U.S. Durable Goods Orders Fall Sharply for Second Straight Month

U.S. orders for durable goods sank sharply for a second month in April as the coronavirus pandemic wreaked havoc on the manufacturing industry.

Bookings for goods meant to last at least three years decreased 17.2%, the most since August 2014, after a revised 16.6% decline in March, Commerce Department data showed Thursday. The median projection in a Bloomberg survey of economists called for a 19% decrease.

Revised data on Thursday from the Commerce Department showed first-quarter gross domestic product shrank at an annualized 5% pace as consumer spending and business investment dropped sharply.

Factories in the last two months bore the brunt of the sharp cutback in demand amid the nationwide lockdown. While states have begun letting business reopen, manufacturing will be slow to recover as fewer people shop and businesses rein in capital spending projects.

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Closely watched core capital goods orders, which exclude aircraft and military hardware, dropped 5.8% in April after a 1.1% decrease a month earlier. Shipments of those goods, a proxy for equipment investment in the government’s gross domestic product report, fell 5.4%.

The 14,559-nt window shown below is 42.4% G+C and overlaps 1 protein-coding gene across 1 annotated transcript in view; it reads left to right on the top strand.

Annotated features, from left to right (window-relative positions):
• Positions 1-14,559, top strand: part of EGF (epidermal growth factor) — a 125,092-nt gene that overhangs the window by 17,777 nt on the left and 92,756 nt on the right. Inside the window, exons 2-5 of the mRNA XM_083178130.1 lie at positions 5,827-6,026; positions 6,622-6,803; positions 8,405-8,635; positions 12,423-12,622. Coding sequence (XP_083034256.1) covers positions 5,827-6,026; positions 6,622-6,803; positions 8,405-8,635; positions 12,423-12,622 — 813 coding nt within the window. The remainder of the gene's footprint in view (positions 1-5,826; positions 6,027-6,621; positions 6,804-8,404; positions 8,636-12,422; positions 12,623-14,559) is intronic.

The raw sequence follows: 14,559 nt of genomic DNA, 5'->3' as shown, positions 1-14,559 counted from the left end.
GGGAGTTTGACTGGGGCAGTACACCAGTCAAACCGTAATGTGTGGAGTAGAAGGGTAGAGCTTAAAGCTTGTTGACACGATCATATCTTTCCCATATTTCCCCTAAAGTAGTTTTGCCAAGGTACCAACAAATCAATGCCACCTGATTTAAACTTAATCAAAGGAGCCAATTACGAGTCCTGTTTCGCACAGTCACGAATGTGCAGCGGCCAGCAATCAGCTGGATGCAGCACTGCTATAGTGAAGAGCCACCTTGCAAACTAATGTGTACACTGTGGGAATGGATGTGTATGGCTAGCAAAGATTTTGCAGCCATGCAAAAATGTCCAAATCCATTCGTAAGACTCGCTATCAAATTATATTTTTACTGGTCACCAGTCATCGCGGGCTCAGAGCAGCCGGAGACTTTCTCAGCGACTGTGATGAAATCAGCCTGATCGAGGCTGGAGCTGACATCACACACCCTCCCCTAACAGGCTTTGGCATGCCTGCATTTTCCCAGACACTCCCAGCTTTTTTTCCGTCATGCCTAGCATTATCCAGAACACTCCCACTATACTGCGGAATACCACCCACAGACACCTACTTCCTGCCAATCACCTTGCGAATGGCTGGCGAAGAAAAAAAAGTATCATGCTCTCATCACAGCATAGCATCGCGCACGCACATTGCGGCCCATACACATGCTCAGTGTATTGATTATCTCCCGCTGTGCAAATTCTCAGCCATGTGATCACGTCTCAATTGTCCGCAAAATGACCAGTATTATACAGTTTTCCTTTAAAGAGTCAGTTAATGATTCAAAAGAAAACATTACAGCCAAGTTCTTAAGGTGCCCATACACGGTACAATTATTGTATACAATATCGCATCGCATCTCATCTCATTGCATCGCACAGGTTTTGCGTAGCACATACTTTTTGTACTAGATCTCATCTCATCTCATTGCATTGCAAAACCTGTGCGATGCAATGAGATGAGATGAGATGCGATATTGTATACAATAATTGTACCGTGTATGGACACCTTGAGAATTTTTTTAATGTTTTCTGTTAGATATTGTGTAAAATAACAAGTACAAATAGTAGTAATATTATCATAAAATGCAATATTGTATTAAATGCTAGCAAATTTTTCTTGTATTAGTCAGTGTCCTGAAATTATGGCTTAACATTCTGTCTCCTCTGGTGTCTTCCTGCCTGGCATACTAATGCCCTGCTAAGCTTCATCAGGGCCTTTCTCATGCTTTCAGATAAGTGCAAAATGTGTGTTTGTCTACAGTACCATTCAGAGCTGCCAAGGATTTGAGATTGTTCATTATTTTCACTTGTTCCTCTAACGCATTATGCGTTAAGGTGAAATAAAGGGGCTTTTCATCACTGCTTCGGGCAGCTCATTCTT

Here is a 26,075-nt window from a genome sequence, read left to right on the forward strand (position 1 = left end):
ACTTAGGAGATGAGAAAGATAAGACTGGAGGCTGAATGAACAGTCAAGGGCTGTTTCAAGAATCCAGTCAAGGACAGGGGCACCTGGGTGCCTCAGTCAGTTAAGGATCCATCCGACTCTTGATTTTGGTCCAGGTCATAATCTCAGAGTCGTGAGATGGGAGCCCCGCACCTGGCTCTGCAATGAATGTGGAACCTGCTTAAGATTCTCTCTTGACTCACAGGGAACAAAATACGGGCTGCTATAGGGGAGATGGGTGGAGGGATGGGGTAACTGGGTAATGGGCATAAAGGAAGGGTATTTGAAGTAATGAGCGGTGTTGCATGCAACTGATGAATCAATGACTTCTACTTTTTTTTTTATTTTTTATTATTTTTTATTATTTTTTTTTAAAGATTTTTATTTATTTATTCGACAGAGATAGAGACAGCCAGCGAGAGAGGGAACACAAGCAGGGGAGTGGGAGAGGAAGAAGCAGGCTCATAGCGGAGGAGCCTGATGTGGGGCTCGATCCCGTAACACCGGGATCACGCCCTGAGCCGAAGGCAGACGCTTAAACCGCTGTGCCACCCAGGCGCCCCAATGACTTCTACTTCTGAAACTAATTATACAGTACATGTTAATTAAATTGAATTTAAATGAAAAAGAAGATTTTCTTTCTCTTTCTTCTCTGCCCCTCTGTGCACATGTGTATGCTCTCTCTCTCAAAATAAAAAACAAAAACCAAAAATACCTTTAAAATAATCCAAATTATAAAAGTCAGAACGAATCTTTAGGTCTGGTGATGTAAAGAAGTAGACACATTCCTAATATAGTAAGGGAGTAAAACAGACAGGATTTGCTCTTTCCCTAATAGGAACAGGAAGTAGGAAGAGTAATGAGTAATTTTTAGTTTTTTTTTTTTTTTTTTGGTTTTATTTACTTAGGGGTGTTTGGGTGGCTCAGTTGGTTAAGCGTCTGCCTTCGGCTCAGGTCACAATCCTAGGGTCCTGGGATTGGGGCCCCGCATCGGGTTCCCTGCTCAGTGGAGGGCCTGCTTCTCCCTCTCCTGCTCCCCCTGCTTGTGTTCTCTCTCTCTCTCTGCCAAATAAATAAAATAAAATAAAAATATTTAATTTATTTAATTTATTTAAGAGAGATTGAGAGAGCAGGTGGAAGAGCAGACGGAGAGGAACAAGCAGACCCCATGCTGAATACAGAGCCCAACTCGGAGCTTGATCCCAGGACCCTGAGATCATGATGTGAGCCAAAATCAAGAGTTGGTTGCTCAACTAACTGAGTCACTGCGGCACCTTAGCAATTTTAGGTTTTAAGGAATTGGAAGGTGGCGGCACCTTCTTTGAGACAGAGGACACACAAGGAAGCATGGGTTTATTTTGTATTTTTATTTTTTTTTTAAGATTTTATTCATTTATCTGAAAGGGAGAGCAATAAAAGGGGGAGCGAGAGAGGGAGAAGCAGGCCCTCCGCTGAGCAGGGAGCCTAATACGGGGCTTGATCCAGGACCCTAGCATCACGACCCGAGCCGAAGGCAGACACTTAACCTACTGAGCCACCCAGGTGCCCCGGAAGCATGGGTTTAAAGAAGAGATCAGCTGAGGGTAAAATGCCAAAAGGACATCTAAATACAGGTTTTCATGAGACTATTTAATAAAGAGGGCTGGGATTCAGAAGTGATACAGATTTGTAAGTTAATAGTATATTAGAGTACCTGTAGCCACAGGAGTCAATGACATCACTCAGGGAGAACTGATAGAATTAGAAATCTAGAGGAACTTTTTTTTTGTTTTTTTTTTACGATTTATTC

The Commerce Department’s revised GDP data showed business fixed investment dropped at a 7.9% annualized rate. Equipment spending plummeted at a 16.7% pace. The report signals the end of the longest U.S. economic expansion and the start of what’s likely to be the deepest recession in at least eight decades.

Corporate profits slumped an annualized 13.9% in the first quarter, according to the GDP report, indicating companies may continue to pull back on capital spending projects until earnings improve.

The durable goods data showed broad declines in orders, including a 47.3% plunge in bookings for transportation equipment such as motor vehicles. Excluding transportation, durable goods orders fell 7.4%, the most since January 2009.

In a separate report released Thursday, initial jobless claims for regular state programs totaled 2.12 million in the week ended May 23, while benefit rolls declined for the first time during the pandemic.

— With assistance by Sophie Caronello

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